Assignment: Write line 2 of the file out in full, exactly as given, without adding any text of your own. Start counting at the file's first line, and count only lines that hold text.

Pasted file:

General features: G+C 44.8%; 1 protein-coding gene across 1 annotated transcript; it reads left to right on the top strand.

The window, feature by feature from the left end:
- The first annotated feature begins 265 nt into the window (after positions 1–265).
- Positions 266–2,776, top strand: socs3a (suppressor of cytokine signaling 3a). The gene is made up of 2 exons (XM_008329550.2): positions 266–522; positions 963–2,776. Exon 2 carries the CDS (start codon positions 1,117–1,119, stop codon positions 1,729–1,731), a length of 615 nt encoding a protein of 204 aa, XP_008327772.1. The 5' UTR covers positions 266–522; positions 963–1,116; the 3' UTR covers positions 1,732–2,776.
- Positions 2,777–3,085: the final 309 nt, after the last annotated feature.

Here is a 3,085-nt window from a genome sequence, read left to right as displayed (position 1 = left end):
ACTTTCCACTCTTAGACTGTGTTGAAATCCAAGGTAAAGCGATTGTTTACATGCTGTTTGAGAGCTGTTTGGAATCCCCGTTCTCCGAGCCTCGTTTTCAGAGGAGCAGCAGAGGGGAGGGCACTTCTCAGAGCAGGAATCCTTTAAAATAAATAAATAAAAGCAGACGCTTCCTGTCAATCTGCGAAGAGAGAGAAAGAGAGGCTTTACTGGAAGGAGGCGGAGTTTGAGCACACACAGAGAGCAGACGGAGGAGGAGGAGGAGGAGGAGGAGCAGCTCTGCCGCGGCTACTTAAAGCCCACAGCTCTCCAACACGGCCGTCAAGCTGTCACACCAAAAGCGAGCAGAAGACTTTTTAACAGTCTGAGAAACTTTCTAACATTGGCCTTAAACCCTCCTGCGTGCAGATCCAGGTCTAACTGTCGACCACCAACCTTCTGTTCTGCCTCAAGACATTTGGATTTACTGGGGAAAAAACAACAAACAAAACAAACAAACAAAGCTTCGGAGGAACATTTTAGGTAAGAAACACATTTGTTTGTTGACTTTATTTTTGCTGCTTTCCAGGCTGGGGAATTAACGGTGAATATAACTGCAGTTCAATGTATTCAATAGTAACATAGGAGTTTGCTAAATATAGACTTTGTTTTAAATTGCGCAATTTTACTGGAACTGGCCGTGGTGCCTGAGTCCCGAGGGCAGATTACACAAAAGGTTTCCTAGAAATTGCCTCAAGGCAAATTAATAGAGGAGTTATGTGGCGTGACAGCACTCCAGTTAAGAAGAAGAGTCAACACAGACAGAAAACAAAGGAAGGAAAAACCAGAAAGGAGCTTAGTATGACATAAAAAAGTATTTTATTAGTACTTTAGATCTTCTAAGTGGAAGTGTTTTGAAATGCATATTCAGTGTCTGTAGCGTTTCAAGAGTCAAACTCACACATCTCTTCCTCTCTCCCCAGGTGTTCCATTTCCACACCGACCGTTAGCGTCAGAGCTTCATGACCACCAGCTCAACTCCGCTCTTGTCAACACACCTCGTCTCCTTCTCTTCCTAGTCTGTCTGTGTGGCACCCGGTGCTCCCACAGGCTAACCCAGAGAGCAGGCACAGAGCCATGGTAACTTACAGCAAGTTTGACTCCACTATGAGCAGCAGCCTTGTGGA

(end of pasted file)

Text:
The window, feature by feature from the left end: